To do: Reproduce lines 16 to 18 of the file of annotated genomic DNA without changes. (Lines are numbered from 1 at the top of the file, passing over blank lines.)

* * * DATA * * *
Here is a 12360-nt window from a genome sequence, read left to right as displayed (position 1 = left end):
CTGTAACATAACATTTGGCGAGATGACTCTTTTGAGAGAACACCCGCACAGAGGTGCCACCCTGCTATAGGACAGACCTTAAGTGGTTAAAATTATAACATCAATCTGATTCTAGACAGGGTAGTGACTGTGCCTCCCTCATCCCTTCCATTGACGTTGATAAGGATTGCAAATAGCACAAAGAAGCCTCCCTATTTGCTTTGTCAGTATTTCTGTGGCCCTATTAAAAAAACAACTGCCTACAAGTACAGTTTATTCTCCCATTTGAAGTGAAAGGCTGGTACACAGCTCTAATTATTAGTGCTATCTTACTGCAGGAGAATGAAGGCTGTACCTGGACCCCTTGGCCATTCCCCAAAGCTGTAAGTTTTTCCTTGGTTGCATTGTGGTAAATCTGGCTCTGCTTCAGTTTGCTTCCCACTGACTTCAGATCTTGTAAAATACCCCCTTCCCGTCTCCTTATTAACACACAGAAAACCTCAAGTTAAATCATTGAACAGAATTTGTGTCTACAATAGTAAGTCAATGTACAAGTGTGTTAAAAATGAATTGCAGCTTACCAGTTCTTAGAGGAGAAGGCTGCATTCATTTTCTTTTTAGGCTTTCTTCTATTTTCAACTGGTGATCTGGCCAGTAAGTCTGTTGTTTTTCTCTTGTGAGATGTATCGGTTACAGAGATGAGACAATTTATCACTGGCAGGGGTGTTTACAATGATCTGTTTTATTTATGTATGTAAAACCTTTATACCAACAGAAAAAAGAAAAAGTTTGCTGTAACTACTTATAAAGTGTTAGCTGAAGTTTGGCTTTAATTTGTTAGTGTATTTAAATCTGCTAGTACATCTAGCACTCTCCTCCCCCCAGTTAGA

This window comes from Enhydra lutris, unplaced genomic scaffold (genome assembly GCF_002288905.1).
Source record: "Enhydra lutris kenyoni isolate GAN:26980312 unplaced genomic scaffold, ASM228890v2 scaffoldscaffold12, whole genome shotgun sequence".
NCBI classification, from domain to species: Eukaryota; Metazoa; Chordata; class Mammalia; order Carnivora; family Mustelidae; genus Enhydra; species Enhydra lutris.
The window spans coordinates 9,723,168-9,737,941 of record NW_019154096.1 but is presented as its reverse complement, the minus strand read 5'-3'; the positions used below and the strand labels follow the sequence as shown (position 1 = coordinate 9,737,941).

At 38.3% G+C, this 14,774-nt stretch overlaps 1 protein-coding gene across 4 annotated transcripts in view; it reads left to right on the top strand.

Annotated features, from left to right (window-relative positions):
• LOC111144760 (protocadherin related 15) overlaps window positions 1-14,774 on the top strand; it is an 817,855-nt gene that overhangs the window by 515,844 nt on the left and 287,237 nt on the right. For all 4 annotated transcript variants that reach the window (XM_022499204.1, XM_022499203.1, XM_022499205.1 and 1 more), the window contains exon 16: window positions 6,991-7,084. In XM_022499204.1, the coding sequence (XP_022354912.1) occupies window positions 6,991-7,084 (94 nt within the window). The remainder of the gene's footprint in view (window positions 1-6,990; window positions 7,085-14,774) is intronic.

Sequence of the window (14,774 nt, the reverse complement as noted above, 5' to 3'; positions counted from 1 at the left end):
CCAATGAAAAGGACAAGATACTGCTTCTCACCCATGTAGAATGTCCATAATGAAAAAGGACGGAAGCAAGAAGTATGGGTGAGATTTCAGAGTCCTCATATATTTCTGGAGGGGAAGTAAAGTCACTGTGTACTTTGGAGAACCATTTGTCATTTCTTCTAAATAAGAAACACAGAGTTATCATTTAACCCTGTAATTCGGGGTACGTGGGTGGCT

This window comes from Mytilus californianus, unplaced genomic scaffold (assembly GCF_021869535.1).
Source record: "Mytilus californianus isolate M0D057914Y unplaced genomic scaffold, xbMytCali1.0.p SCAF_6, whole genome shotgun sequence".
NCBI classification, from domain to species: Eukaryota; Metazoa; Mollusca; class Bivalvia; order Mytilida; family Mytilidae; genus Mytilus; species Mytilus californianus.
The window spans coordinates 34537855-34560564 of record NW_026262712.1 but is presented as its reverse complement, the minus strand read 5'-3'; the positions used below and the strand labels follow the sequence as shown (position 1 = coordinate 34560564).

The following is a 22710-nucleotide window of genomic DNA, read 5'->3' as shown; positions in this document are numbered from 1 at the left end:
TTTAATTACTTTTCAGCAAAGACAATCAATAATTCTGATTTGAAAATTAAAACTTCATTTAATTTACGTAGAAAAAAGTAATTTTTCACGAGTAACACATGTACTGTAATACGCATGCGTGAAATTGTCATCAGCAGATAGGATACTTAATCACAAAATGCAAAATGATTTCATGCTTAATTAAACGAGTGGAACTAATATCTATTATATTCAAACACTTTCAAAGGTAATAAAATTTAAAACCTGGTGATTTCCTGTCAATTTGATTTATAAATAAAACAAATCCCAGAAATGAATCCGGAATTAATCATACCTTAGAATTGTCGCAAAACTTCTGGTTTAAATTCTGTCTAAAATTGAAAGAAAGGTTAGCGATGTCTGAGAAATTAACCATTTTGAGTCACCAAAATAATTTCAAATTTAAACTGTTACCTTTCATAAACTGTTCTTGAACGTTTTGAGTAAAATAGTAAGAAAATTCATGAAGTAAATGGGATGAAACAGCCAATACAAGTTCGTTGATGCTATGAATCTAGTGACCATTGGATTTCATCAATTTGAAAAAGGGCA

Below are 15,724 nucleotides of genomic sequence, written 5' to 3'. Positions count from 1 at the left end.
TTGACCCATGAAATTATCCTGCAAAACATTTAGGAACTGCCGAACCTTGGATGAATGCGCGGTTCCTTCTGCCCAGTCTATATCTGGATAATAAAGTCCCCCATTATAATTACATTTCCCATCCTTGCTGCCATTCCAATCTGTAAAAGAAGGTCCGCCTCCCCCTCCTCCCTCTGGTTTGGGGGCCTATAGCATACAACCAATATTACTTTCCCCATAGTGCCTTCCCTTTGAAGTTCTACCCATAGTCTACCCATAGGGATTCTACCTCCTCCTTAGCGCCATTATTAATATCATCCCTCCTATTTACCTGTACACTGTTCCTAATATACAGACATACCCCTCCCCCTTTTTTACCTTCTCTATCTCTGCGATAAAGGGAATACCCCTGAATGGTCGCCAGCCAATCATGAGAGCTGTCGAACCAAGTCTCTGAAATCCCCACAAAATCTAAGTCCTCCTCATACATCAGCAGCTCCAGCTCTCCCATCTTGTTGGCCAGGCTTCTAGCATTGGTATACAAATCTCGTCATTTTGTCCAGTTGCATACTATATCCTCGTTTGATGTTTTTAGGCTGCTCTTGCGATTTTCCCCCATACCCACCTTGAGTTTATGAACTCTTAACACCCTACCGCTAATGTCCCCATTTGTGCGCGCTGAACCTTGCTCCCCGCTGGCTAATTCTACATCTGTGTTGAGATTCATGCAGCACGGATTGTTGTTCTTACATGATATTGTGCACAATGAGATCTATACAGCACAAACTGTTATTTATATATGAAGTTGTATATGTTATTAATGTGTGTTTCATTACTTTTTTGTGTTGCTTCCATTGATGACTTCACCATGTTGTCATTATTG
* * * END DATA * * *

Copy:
The following is a 22710-nucleotide window of genomic DNA, read 5'->3' as shown; positions in this document are numbered from 1 at the left end:
TTTAATTACTTTTCAGCAAAGACAATCAATAATTCTGATTTGAAAATTAAAACTTCATTTAATTTACGTAGAAAAAAGTAATTTTTCACGAGTAACACATGTACTGTAATACGCATGCGTGAAATTGTCATCAGCAGATAGGATACTTAATCACAAAATGCAAAATGATTTCATGCTTAATTAAACGAGTGGAACTAATATCTATTATATTCAAACACTTTCAAAGGTAATAAAATTTAAAACCTGGTGATTTCCTGTCAATTTGATTTATAAATAAAACAAATCCCAGAAATGAATCCGGAATTAATCATACCTTAGAATTGTCGCAAAACTTCTGGTTTAAATTCTGTCTAAAATTGAAAGAAAGGTTAGCGATGTCTGAGAAATTAACCATTTTGAGTCACCAAAATAATTTCAAATTTAAACTGTTACCTTTCATAAACTGTTCTTGAACGTTTTGAGTAAAATAGTAAGAAAATTCATGAAGTAAATGGGATGAAACAGCCAATACAAGTTCGTTGATGCTATGAATCTAGTGACCATTGGATTTCATCAATTTGAAAAAGGGCA

Below are 15,724 nucleotides of genomic sequence, written 5' to 3'. Positions count from 1 at the left end.